# Joint Convergence and Donsker's Theorem

I have a question about joint convergence results derived from an FCLT (i.e., a Functional Central Limit Theorem). To motivate my question, consider the following setup:

Let $y_t$ be a random walk $$y_t = \rho y_t + \epsilon_t ,\quad \rho = 1$$ where $(\epsilon_t)$ satisfies a FCLT, i.e., $$\frac{1}{\sqrt T} \sum_{t=1}^{[rT]}\epsilon_t\Longrightarrow \sigma W(r),$$ where $W$ denotes a standard Brownian motion on $[0,1]$, $\sigma>0$ is a constant, and $\Longrightarrow$ denotes weak convergence. Then I can follow standard textbook arguments (using the FCLT and the Continuous Mapping Theorem) to derive the following convergence results:

• $$T^{-1} \sum_{t=1}^T y_{t-1}\epsilon_t\Longrightarrow \sigma^2\int_0^1W(t)dW(t)$$
• $$T^{-3/2} \sum_{t=1}^T y_{t-1}\Longrightarrow \sigma\int_0^1W(t)dt$$
• $$T^{-2} \sum_{t=1}^T y_{t-1}^2\Longrightarrow \sigma^2\int_0^1W(t)^2dt$$

So no problem so far. But very often (in research papers and textbooks), you see the following result:

$$\left(\begin{array}{c} T^{-1} \sum_{t=1}^T y_{t-1}\epsilon_t \\ T^{-3/2} \sum_{t=1}^T y_{t-1} \\ T^{-2} \sum_{t=1}^T y_{t-1}^2 \end{array}\right) \Longrightarrow \left(\begin{array}{c} \sigma^2\int_0^1W(t)dW(t) \\ \sigma\int_0^1W(t)dt \\ \sigma^2\int_0^1W(t)^2dt \end{array} \right)$$

And this I do not understand (i.e., here is my question): HOW DO I DERIVE THE JOINT CONVERGENCE, provided I have the convergence of the marginals. I do know that convergence of the marginals in distribution (or weakly) is not sufficient for convergence of the vector in distribution (or weakly). Am I missing something? What tools, theorems, insights can I use to derive the above joint convergence? Many thanks for any help, I really appreciate everything you can give me!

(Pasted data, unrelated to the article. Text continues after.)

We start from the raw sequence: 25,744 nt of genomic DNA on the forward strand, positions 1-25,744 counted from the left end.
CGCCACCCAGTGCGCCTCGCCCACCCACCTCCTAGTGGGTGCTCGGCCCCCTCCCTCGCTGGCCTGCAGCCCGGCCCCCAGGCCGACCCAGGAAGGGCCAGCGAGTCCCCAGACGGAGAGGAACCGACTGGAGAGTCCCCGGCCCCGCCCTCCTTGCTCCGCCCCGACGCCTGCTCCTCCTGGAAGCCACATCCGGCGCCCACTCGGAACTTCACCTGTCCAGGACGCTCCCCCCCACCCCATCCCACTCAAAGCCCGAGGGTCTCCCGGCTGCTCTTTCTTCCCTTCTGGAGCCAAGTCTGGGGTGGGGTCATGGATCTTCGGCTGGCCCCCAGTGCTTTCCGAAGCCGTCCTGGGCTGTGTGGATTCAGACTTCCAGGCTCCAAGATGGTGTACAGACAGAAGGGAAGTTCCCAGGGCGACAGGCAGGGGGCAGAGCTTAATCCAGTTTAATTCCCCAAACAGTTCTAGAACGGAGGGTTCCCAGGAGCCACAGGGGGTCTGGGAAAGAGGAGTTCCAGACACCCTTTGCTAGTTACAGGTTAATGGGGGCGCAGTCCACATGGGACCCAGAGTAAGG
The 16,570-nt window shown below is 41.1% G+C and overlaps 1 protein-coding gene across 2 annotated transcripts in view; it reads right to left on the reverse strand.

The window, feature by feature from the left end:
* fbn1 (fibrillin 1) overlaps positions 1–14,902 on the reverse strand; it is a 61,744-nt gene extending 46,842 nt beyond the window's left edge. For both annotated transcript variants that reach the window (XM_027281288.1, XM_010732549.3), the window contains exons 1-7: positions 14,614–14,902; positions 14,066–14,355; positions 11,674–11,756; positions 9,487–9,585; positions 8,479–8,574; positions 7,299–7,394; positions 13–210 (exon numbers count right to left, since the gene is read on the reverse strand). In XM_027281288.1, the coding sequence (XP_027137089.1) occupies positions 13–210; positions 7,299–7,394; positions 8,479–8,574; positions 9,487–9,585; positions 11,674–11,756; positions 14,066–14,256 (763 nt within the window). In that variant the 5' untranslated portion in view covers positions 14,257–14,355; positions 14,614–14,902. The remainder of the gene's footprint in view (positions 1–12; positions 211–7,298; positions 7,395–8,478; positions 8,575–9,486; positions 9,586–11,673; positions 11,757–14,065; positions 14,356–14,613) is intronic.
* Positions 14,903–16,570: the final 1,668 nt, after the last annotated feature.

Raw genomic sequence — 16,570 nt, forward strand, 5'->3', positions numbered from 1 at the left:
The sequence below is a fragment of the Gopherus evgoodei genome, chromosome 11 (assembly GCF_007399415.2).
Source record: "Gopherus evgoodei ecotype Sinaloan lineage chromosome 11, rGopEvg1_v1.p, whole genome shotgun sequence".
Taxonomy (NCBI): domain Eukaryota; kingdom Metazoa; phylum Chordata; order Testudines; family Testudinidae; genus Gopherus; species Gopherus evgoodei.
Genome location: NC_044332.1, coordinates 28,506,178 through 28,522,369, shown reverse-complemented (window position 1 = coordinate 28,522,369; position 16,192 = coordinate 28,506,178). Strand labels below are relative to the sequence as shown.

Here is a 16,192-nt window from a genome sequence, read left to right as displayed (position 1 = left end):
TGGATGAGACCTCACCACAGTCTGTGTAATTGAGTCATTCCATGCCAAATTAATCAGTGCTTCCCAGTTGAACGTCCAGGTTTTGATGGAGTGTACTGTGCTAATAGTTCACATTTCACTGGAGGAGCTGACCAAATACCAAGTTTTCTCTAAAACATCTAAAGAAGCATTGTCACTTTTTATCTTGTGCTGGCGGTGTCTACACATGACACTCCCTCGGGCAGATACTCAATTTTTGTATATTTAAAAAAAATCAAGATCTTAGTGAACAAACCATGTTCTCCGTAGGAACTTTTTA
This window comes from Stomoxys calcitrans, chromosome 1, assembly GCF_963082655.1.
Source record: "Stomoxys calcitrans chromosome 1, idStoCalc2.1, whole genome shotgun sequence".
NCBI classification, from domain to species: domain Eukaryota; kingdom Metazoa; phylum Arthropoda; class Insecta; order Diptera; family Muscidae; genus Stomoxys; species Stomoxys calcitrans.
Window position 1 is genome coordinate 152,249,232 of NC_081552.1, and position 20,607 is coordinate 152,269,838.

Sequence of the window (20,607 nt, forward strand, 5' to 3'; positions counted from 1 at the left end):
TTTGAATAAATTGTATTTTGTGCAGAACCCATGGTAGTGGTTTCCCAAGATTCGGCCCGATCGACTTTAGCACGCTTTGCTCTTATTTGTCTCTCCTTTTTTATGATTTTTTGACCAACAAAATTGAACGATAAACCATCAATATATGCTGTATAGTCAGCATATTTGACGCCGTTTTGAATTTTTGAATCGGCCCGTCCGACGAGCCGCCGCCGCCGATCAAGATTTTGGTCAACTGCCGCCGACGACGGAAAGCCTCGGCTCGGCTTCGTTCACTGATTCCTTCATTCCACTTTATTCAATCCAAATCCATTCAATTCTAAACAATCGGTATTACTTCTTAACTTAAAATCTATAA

Cheers!

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For each positive $T$, consider the process $x_T=(x_T(s))_{0\leqslant s\leqslant 1}$ defined by $$x_T(s)=\frac{y_{\lfloor sT\rfloor}}{\sigma\sqrt{T}},$$ for every $0\leqslant s\leqslant 1$. The hypothesis is that $x_T$ converges in distribution to a standard Brownian motion $W=(W(s))_{0\leqslant s\leqslant 1}$ when $T\to\infty$. Hence, for every suitable functional $G$, $G(x_T)$ converges in distribution to $G(W)$.

Our goal is to use this for some specific three-dimensional functional $G$. The two last components of $G$ are obvious but the first one requires some more massaging. To this end, note that $$\frac2T\sum_{t=1}^Ty_{t-1}\epsilon_t=\frac1Ty_T^2-\eta_T=\sigma^2x_T(1)^2-\eta_T,\qquad\eta_T=\frac1T\sum_{t=1}^T\epsilon_t^2.$$ Assume that $\eta_T\to\sigma^2$ almost surely (this holds, for example, if $(\epsilon_t)_t$ is i.i.d. centered with variance $\sigma^2$). Then the case which interests you is $$G(x)=\left(\frac{x(1)^2-1}2,\int_0^1x(s)\mathrm ds,\int_0^1x(s)^2\mathrm ds\right).$$ Indeed, note for example that $$\int_0^1x_T(s)^2\mathrm ds=\frac1T\frac1T\sum_{t=0}^{T-1}y_t^2.$$ This proves the convergence in distribution of the three-dimensional vector considered since, finally, $$\frac{W(1)^2-1}2=\int_0^1W(s)\mathrm dW(s).$$ Nota: There exists simple counterexamples to the hypothesis that $\eta_T\to\sigma^2$. For example, if $\epsilon_t=a_t+(-1)^t$ where $(a_t)_t$ is i.i.d. and the distribution of $a_t$ is symmetric, then the FCLT holds with $\sigma^2=\mathbb E(a_1^2)$ but $\eta_T\to1+\mathbb E(a_1^2)\ne\sigma^2$.

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many thanks for your very well explained answer. just one question (regarding the appearing $x(1)$ term in the first coordinate of $G$): are coordinate mappings in the Skorohod space continuous? – s_2 Jan 15 '13 at 15:33